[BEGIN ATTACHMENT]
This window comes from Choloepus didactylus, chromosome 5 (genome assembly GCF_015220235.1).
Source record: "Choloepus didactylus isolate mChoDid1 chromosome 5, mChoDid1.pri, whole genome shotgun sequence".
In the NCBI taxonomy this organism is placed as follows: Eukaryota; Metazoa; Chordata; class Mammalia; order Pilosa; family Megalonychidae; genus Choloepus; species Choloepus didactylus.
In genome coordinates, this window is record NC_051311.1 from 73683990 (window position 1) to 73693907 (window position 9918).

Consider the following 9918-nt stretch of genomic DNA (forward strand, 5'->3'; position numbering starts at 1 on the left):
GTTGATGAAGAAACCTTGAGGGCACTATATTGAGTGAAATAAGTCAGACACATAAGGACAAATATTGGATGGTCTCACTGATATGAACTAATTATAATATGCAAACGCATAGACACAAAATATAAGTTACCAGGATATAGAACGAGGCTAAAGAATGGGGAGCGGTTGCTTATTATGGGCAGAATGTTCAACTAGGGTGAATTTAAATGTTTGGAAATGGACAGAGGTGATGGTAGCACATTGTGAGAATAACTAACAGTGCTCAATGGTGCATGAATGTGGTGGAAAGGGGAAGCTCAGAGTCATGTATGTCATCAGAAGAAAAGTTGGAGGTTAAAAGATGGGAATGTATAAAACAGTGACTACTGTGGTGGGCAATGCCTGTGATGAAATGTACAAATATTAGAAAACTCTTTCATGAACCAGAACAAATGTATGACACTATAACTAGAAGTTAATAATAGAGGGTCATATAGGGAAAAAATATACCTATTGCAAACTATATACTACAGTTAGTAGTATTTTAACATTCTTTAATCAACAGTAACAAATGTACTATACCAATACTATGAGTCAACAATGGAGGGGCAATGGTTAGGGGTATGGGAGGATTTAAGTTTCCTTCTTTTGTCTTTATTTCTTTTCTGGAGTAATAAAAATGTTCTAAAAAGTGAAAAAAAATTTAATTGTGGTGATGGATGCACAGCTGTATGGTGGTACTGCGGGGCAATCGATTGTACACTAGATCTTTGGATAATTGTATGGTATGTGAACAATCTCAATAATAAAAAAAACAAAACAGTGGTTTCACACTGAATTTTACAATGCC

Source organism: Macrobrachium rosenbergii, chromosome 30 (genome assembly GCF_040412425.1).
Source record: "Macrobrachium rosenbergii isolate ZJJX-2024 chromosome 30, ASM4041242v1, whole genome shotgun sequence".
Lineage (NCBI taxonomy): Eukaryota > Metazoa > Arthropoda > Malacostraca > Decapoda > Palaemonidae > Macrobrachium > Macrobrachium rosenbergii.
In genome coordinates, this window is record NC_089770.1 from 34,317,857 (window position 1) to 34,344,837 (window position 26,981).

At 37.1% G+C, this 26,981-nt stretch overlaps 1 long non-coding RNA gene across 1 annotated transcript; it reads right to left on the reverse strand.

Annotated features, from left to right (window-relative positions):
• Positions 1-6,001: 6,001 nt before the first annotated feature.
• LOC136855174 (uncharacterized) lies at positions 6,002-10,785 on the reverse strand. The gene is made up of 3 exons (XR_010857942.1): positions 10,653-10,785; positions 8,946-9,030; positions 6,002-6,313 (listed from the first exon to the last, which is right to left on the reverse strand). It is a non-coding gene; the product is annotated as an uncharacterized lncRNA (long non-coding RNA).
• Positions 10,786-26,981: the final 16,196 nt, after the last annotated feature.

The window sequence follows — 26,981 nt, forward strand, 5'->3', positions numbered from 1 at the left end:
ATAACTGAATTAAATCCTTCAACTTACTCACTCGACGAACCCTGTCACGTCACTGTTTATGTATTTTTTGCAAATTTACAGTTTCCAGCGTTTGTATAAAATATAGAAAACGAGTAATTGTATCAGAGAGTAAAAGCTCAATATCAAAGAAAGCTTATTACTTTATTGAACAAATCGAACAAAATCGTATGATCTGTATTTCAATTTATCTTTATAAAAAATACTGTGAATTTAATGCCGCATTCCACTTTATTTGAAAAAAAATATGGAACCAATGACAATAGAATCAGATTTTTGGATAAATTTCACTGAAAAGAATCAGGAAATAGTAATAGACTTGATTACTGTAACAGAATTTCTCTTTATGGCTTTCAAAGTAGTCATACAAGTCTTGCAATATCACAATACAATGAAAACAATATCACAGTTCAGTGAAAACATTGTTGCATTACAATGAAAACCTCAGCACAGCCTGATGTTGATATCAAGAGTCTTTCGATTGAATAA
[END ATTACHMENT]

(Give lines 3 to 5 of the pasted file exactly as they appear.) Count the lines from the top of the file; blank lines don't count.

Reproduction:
In the NCBI taxonomy this organism is placed as follows: Eukaryota; Metazoa; Chordata; class Mammalia; order Pilosa; family Megalonychidae; genus Choloepus; species Choloepus didactylus.
In genome coordinates, this window is record NC_051311.1 from 73683990 (window position 1) to 73693907 (window position 9918).

Consider the following 9918-nt stretch of genomic DNA (forward strand, 5'->3'; position numbering starts at 1 on the left):